Dandruff is not something we generally associate with pets and if you do notice it, perhaps you’ve felt silly bringing it up with your vet. But you should. Dandruff-like debris could be the sign of a condition that goes beyond simple cosmetics. And if it is ordinary dandruff, there are things you can do at home to help banish the frustrating flakes.
Dandruff is a common condition in which flakes of dead skin become noticeable in a dog’s coat. Just like some dogs will shed according to the seasons, some dogs also tend to show seasonal dandruff patterns that possibly relate to changing weather conditions (such as temperature or humidity). It can also appear when a pet is overdue for grooming or brushing and when it could benefit from a fatty acid supplement.
It may be crust
Sometimes, what looks like dandruff is actually crust. Crusts are formed by dried serum (the clear liquid you’d find inside of a blister) or pus on the skin’s surface and are often the result of a pustule that has burst open.
So which is it?
To determine whether your dog has dandruff or crusts, your veterinarian will perform a quick check of your dog’s underlying skin to check for things like pustules and lesions and to look at the colour to make sure it hasn’t changed. If it’s crusts, your vet may perform further tests to determine the cause of your dog’s skin issues and will develop a treatment plan based on the findings.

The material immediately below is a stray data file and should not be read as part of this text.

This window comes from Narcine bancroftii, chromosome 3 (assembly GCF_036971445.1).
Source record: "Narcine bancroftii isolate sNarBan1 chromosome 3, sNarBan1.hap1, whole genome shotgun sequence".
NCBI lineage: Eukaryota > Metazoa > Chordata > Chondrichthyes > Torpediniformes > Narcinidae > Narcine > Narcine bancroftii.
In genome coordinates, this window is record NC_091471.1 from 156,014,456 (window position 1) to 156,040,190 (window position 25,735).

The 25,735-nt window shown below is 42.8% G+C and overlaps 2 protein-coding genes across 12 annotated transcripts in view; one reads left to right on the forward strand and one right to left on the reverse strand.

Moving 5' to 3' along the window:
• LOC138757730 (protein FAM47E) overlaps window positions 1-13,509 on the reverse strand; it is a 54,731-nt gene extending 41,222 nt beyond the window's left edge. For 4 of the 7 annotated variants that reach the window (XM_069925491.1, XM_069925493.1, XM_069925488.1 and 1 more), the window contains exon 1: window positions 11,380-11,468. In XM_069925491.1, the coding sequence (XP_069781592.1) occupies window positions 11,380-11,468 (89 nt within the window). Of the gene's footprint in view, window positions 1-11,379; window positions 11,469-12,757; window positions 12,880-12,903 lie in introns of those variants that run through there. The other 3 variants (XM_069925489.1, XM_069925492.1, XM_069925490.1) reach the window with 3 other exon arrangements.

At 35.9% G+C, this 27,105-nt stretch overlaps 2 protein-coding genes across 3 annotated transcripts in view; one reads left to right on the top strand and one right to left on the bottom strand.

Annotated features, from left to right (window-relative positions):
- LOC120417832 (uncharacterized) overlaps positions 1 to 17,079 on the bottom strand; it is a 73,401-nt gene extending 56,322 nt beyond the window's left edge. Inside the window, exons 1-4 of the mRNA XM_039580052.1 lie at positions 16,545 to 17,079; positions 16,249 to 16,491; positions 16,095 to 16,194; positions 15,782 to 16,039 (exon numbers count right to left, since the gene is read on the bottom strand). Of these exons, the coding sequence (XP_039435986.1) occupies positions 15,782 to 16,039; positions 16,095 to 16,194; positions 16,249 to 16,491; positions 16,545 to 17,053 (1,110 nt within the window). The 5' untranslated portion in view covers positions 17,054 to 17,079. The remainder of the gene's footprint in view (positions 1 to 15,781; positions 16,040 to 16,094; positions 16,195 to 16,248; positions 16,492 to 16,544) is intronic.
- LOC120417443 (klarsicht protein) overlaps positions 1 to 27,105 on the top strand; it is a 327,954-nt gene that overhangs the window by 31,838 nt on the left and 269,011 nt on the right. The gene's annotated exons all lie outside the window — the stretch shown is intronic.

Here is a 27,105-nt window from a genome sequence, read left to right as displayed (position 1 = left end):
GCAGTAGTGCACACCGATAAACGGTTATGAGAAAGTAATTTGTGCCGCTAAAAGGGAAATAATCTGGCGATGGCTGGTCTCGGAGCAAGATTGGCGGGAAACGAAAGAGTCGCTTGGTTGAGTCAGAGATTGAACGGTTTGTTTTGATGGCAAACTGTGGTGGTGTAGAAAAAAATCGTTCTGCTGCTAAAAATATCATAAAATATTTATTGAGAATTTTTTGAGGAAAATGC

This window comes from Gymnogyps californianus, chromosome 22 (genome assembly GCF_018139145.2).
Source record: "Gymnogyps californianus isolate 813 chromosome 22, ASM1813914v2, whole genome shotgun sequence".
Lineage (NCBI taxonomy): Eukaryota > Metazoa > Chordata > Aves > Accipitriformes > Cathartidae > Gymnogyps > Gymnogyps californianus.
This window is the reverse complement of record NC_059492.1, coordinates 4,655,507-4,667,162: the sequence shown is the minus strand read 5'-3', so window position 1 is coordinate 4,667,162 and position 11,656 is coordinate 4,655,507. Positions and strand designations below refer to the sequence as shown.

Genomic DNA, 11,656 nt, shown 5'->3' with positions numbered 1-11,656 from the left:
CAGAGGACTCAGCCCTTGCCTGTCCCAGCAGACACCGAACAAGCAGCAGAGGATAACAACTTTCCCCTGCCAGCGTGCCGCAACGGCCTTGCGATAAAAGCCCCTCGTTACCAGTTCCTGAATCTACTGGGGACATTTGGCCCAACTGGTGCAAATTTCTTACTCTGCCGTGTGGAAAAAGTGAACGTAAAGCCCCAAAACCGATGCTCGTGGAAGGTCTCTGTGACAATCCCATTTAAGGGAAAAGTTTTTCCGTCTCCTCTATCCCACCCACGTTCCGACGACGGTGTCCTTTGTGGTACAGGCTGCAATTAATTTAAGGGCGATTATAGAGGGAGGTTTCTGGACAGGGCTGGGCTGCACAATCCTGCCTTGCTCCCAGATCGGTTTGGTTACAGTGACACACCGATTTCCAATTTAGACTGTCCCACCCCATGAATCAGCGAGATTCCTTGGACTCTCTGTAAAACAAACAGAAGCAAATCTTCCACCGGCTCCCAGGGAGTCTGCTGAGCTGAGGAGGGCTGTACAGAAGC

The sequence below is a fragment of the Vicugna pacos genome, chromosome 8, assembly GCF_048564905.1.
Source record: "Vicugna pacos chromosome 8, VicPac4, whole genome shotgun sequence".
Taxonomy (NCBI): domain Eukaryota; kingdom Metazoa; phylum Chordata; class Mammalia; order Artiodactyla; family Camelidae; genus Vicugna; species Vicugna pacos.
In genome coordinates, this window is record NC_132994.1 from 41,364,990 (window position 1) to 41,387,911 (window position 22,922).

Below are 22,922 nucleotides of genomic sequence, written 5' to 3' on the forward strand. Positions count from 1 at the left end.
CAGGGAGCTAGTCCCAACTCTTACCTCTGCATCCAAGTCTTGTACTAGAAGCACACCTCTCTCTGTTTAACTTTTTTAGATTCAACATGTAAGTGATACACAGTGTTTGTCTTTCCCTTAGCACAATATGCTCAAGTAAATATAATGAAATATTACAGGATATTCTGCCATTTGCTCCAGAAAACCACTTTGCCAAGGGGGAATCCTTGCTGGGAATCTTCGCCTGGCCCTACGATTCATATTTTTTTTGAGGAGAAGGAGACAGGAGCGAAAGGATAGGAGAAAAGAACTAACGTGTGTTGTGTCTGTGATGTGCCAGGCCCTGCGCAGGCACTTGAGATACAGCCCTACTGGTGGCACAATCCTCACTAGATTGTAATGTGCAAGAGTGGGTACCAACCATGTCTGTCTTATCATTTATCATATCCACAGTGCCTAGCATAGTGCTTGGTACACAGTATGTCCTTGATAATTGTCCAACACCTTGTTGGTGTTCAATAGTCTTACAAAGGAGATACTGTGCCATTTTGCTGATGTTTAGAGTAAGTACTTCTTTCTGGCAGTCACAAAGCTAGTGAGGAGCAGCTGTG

What to do at home
If your vet determines that your dog has simple dandruff , she may recommend the following at-home remedies:
> Bathing your dog with an oatmeal-based shampoo in lukewarm water to gently remove the dandruff without drying out the dog’s skin. How often you bathe your dog will depend on the product and your vet’s recommendation (and perhaps how well your dog tolerates baths).
> Supplementing with fatty acids (such as omega-3 and omega-6) in the form of a liquid or powder that you add to your pet’s food, chews or even a special food to help improve your dog’s skin and hair coat quality. Generally speaking, providing fatty acid supplementation by mouth instead of by rubbing it on your dog’s skin is more effective (and a lot less messy!).
But most importantly: don’t dismiss dandruff as a silly cosmetic issue. It’s important to determine the underline cause to keep your dog healthy.